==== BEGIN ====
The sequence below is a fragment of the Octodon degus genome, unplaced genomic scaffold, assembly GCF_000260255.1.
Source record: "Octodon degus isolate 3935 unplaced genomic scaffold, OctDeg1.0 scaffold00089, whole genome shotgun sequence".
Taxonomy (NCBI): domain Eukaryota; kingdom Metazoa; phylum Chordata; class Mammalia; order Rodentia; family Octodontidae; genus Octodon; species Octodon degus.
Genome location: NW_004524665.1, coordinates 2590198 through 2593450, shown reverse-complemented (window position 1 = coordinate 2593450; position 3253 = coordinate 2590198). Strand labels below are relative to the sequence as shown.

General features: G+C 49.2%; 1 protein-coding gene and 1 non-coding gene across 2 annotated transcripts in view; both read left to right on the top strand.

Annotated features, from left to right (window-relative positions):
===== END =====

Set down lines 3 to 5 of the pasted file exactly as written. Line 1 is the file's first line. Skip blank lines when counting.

Taxonomy (NCBI): domain Eukaryota; kingdom Metazoa; phylum Chordata; class Mammalia; order Rodentia; family Octodontidae; genus Octodon; species Octodon degus.
Genome location: NW_004524665.1, coordinates 2590198 through 2593450, shown reverse-complemented (window position 1 = coordinate 2593450; position 3253 = coordinate 2590198). Strand labels below are relative to the sequence as shown.

General features: G+C 49.2%; 1 protein-coding gene and 1 non-coding gene across 2 annotated transcripts in view; both read left to right on the top strand.